Monday, December 31, 2007

Into the forest

When I was doing a nutritional program a few months ago, I had to do something called 'bite it, write it.' Whatever I ate for a two-week period, I wrote it down to see where I could improve my eating habits. This is what I am doing right now, for the next few days. If I feel it, I'm writing it down. But it will not be seen in this corner. It's too personal for public consumption. I'm in the forest now. It's dark. My sword is full of light, to help me see what lies ahead, and what lies inside. I'm scared, but I push forward.


So the most difficult thing is always to keep your beginner's mind. There is no need to have a deep understanding of Zen. Even though you read much Zen literature, you must read each sentence with a fresh mind. You should not say, "I know what Zen is," or "I have attained enlightenment." This is also the real secret of the arts: always be a beginner. Be very very careful about this point. If you start to practice zazen, you will begin to appreciate your beginner's mind. It is the secret of Zen practice.

Shunryu Suzuki-roshi (1905 - 1971)

hat tip here

Answering the call

Every ounce, every drop, every scintilla, of pain, anger, anguish, suffering, vibration, every tear, every cry to God in the middle of the night, all the negative emotions I will feel this week I will not run from. I will embrace them, feel them, touch them. Even when they weaken me, and drop me to my knees, laying me low. I will not seek them, they will come to me. And I will have to cross swords with them. I will not be vanquished by them.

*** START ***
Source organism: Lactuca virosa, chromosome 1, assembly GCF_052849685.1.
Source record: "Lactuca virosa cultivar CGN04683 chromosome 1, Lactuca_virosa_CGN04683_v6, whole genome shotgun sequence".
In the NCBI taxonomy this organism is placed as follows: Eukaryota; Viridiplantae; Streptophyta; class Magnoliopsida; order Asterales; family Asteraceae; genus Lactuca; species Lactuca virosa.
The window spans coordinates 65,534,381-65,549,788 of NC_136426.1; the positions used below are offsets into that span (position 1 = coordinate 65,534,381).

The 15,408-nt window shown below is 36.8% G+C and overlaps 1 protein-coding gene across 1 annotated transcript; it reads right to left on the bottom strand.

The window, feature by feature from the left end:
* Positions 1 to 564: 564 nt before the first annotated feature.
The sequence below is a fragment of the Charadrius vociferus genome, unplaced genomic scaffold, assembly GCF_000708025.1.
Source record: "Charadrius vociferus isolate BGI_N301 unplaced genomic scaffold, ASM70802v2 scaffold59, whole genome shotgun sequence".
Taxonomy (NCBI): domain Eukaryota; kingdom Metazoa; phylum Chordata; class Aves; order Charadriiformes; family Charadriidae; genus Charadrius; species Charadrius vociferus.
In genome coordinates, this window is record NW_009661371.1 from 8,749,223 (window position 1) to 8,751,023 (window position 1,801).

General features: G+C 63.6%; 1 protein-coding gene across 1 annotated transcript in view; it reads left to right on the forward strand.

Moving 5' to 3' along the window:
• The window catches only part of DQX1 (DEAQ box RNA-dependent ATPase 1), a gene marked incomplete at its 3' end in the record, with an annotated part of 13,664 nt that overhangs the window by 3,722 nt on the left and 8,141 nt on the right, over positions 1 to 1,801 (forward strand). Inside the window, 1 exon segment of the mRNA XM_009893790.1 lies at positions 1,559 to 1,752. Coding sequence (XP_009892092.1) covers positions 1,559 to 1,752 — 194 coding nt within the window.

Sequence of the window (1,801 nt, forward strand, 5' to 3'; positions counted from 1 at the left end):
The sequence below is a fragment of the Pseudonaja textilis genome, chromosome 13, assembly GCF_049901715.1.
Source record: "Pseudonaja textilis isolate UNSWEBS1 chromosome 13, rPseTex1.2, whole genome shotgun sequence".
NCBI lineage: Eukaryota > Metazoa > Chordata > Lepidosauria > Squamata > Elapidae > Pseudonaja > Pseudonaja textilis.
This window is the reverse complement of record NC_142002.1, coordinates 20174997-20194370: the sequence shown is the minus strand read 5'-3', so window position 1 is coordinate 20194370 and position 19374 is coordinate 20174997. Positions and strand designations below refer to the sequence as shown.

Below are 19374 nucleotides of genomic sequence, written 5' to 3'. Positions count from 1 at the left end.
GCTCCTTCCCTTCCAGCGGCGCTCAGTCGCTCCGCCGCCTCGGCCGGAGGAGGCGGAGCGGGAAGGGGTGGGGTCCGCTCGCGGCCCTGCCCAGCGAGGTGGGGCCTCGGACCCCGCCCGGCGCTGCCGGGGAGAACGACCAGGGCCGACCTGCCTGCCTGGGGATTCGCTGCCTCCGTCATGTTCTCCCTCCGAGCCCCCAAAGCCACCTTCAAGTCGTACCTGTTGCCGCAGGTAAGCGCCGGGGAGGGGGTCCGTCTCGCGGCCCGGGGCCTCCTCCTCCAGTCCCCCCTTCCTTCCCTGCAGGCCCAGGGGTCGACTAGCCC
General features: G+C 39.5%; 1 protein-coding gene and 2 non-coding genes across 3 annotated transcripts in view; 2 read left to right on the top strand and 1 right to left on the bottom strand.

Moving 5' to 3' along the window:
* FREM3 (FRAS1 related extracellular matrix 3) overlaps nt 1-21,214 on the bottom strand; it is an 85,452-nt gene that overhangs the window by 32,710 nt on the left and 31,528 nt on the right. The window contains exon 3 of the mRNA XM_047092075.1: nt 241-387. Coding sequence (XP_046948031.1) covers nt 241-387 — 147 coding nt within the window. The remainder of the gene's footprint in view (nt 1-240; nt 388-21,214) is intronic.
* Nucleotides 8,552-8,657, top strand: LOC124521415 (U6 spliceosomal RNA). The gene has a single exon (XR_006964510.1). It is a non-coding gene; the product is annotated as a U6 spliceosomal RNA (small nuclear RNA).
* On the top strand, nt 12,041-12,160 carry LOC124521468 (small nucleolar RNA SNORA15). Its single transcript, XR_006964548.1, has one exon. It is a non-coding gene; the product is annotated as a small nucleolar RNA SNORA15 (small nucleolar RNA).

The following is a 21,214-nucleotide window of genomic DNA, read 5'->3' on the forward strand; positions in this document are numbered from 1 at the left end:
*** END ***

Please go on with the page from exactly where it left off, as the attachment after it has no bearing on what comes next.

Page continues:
Sunday, December 30, 2007


I am enough. Strong enough, loving enough, giving enough, funny
enough, silly enough. Enough is there, ready. Look and see--when I
look in the mirror, I see enough. See me.

A friend described themselves as a lotus flower. They may not believe
me, but I feel the same way--able to grow in the worst water. Almost
like, looking at a mirror. A mirror I've supported, nourished, better
than anyone has before.

Saturday, December 29, 2007

Holding the center

My day turned sad at the start. Now, I am determined, not angry, but determined. But, as always, open and ready. Always open, always ready. I don't crumble. Waver a little, but never crumble.